Jump to content
Washington Football Team Logo

Stop Calling Dead People


Recommended Posts


Marketers May Stop Calling Dead People

Updated: Thursday, Jul. 21, 2005 - 5:25 PM


Associated Press Writer

NEW YORK (AP) - The nation's largest direct marketing group set up a registry Thursday to remove dead people from its telemarketing, e-mail and direct mail lists _ for $1.

The Direct Marketing Association, which has more than 5,200 members in the United States and 44 other countries, said its Deceased Do-Not-Contact list was designed to help families dealing with the loss of a loved one.

"The DMA recognizes how emotionally and logistically difficult the process of handling someone's final affairs can be," Pat Kachura, the group's senior vice president for ethics and consumer affairs, said in a statement.

The organization said the $1 fee was for credit card verification, and was designed to prevent fraud.

"We're concerned people will abuse the list, putting the names of friends on it, that kind of thing," Kachura said in a telephone interview. "So we're very concerned that those who are on the list are those who should be on the list."

The idea follows the government's popular Do Not Call list, which allows consumers to sign up online and imposes fines on telemarketers when they call those consumers. The list, set up in 2003, has more than 97 million numbers.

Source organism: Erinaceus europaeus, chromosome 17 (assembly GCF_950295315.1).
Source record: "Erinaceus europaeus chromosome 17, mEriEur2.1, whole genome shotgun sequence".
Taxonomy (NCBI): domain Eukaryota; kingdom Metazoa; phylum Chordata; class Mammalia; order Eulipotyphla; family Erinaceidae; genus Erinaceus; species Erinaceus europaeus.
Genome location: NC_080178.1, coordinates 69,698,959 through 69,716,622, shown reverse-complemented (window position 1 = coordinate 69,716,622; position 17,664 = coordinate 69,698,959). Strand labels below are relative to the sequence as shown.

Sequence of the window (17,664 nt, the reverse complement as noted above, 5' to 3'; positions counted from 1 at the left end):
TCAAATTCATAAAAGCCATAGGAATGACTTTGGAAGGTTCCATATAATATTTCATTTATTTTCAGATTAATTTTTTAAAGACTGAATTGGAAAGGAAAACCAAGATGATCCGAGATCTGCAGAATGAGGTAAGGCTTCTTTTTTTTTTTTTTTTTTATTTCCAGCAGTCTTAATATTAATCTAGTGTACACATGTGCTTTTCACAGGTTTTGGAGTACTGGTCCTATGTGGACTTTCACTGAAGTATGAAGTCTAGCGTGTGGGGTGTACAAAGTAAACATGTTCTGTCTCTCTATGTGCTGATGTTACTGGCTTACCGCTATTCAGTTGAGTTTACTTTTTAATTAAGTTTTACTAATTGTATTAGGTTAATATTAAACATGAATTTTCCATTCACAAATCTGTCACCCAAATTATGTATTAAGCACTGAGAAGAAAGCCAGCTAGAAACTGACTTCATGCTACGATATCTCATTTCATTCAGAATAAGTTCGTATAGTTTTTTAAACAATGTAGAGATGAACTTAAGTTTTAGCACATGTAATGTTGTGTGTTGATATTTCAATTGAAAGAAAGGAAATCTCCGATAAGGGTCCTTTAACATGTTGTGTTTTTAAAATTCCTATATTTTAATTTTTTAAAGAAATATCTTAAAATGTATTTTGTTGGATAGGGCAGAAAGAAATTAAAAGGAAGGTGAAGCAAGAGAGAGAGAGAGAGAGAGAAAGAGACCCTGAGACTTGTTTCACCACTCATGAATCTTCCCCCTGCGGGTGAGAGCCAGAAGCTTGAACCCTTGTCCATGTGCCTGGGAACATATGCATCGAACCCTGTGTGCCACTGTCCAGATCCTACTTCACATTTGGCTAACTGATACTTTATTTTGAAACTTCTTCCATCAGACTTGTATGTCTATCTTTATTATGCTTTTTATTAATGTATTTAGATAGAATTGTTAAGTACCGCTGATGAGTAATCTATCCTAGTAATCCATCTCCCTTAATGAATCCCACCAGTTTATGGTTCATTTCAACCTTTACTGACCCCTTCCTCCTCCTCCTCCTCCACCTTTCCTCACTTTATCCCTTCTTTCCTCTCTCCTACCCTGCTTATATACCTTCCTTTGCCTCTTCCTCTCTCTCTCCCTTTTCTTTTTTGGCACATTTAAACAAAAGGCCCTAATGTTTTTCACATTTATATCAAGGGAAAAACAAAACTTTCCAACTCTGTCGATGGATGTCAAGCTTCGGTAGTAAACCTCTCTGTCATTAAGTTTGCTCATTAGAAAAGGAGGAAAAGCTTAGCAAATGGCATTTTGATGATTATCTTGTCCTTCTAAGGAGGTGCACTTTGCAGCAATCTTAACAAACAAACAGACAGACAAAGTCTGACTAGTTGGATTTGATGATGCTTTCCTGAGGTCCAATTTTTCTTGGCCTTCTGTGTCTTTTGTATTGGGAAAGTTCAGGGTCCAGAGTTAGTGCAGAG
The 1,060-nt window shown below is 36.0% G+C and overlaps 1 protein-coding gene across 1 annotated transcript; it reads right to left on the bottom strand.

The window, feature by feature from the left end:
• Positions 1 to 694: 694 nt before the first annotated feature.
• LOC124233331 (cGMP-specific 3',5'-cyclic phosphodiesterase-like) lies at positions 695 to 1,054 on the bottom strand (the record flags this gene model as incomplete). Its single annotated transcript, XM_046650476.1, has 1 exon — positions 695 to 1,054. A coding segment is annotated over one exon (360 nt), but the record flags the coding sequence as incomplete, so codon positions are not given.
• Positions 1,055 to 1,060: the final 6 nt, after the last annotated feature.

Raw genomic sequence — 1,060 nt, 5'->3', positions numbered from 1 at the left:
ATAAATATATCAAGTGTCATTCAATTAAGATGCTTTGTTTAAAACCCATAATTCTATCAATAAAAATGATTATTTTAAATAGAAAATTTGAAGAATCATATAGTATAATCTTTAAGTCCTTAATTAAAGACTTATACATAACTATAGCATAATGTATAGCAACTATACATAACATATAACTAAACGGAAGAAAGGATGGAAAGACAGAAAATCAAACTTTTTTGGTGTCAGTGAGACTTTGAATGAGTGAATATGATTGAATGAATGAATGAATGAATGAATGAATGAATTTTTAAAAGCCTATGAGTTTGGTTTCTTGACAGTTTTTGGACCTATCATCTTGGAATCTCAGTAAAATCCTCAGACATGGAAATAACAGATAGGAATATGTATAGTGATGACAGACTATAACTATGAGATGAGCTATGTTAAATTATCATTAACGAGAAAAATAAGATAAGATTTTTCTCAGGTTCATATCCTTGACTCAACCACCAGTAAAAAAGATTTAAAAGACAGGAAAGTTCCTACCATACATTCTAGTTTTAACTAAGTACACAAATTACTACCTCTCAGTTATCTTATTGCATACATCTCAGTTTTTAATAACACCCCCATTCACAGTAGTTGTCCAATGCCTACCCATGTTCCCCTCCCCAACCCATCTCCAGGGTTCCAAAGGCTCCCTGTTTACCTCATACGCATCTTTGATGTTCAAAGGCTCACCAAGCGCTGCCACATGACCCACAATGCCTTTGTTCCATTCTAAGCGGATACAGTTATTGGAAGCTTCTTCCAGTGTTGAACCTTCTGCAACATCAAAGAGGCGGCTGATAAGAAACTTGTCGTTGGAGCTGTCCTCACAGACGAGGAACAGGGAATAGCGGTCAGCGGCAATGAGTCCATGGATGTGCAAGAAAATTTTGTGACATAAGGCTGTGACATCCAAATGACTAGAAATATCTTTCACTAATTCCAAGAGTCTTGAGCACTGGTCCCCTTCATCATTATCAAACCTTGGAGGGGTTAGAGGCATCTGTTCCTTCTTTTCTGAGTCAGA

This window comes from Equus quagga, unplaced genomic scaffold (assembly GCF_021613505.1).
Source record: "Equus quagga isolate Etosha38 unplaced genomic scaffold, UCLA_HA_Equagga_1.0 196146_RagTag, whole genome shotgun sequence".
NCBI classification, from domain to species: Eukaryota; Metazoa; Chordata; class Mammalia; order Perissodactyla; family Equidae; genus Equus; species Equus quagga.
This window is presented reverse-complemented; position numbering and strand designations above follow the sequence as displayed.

The DMA said it would also provide its list of the deceased to companies that are not members of the organization.

Mitch Katz, a spokesman for the Federal Trade Commission, which set up the Do Not Call list, said relatives and spouses can still register the deceased's phone number on the list, provided they live in the same residence.

"It's horribly upsetting to someone who's alive if you get a call and it's for your husband who has passed away," he said. "I can imagine why people wouldn't want to get those calls."


On the Net:

DMA deceased registry: http://preference.the-dma.org/cgi/ddnc.php

Link to comment
Share on other sites

I had a telemarketer call my mother's house and ask for my deceased dad by name, acting is she knew him. I informed her of his passing, and instead of even giving the courtesy of "I'm sorry for his passing," or some such, she started to go on this rant about the reason why she called. (She was none too pleasant about this, either.) I told her I didn't appreciate her calling and using my dad's name as if she knew the man, and she proceeded to hangup on me.

Luckily, I had caller ID, so I called her back, and when she answered the call (I was surprised she did), I gave her a piece of my mind, then hungup on her in turn. I don't know if it was the right thing to do, but it made me feel much better and satisfied.

Link to comment
Share on other sites


This topic is now archived and is closed to further replies.

  • Recently Browsing   0 members

    • No registered users viewing this page.
  • Create New...